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US Wants More Military Training with Asian Allies


U.S. Navy Adm. Mike Mullen, left, the U.S. chairman of the Joint Chiefs of Staff, and South Korean Gen. Han Min-Koo, right, chairman of South Korean Joint Chiefs of Staff shake hands after their joint press conference at the Defense ministry in Seoul, De

U.S. Navy Adm. Mike Mullen, left, the U.S. chairman of the Joint Chiefs of Staff, and South Korean Gen. Han Min-Koo, right, chairman of South Korean Joint Chiefs of Staff shake hands after their joint press conference at the Defense ministry in Seoul, De

The top U.S. military officer is calling for more war games in Northeast Asia, in the wake of what he calls increased North Korean belligerence. The chairman of the Joint Chiefs of Staff also appears to be prodding Tokyo and Seoul to join the United States in a three-way alliance to deter Pyongyang.

The United States and South Korea have agreed to conduct more joint military maneuvers, in response to North Korea's shelling of a South Korean island last month.

Following talks with top South Korean defense officials here Wednesday, the chairman of the U.S. Joint Chiefs of Staff, Admiral Mike Mullen, said it is time for a three-country response to Pyongyang's recent aggression.

"It's important that we look to the future and work together, in terms of making a difference in that stability. So I would hope that we would see more interaction, more trilateral interaction and multilateral interaction in the region in the future to involve South Korea, the United States and Japan," he said.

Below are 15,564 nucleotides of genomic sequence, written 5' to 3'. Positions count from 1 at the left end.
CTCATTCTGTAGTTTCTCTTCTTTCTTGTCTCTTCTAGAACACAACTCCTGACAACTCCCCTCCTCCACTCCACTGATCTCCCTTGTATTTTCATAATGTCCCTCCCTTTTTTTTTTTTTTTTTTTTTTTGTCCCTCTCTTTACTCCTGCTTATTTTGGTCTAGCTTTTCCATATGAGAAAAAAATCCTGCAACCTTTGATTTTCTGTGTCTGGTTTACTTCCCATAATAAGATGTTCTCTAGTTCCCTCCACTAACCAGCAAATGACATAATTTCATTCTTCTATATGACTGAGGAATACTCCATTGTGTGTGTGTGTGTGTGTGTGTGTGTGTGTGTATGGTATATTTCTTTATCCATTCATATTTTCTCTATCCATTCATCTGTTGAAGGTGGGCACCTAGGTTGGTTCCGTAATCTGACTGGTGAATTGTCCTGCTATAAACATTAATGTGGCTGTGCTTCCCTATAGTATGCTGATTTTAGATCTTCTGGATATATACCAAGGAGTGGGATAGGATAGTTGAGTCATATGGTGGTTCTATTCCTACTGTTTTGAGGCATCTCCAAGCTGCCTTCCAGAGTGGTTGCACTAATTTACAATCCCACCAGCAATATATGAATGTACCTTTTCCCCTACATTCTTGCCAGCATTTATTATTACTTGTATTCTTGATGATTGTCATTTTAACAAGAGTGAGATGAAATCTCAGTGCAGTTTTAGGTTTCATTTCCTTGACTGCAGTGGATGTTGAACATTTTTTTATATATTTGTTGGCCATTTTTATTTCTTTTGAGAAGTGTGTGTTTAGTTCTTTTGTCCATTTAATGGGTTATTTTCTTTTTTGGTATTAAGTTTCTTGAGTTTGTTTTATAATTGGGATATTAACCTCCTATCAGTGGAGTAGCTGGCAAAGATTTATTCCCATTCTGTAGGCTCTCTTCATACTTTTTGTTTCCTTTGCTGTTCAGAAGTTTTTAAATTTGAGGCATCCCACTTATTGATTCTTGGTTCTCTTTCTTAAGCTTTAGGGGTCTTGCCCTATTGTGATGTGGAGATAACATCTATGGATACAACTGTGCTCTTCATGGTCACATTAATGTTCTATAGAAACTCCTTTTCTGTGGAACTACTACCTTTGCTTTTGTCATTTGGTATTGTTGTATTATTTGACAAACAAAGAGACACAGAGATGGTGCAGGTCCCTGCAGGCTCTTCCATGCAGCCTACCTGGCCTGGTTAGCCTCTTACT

Mullen will hold talks in Tokyo, Thursday to make that pitch directly to Japanese leaders.

The admiral says the U.S. remains committed to defending Seoul against attack.

Seoul, Tokyo and Washington have rebuffed Beijing's recent call for emergency talks about North Korea.

Mullen expressed the U.S. frustration at China's efforts to rein in Pyongyang.

The four-star admiral says Beijing has unique influence on North Korea and, therefore, bears unique responsibility.

"Now is the time for Beijing to step up to that responsibility and help guide the North and, indeed the entire region, to a better future," he said.

A high-level U.S. delegation is scheduled to go to China next week to directly make that argument.

As the top American officer held talks in Seoul, the sound of distant shelling in North Korea could be heard in the Yellow Sea, near the two country's disputed maritime border.

The artillery firing appeared to be part of a North Korean military exercise, not a renewed attempt to hit South Korea. The South Korean military also is conducting live-fire drills in various locations this week.

North Korea has warned renewed exercises by the South near disputed waters could trigger a new war.

At a news conference with his South Korean counterpart, Admiral Mullen gave tacit approval to Seoul's stance that it will respond to any further shelling of its territory with air strikes on the North.

Mullen told journalists he did not ask South Korea to exclude the option of such strikes on the North.

South Korea's leadership has faced domestic criticism for what was perceived here as a tepid response to the November 23 shelling of Yeonpyeong island. Two South Korean marines and two civilians died in the attack.

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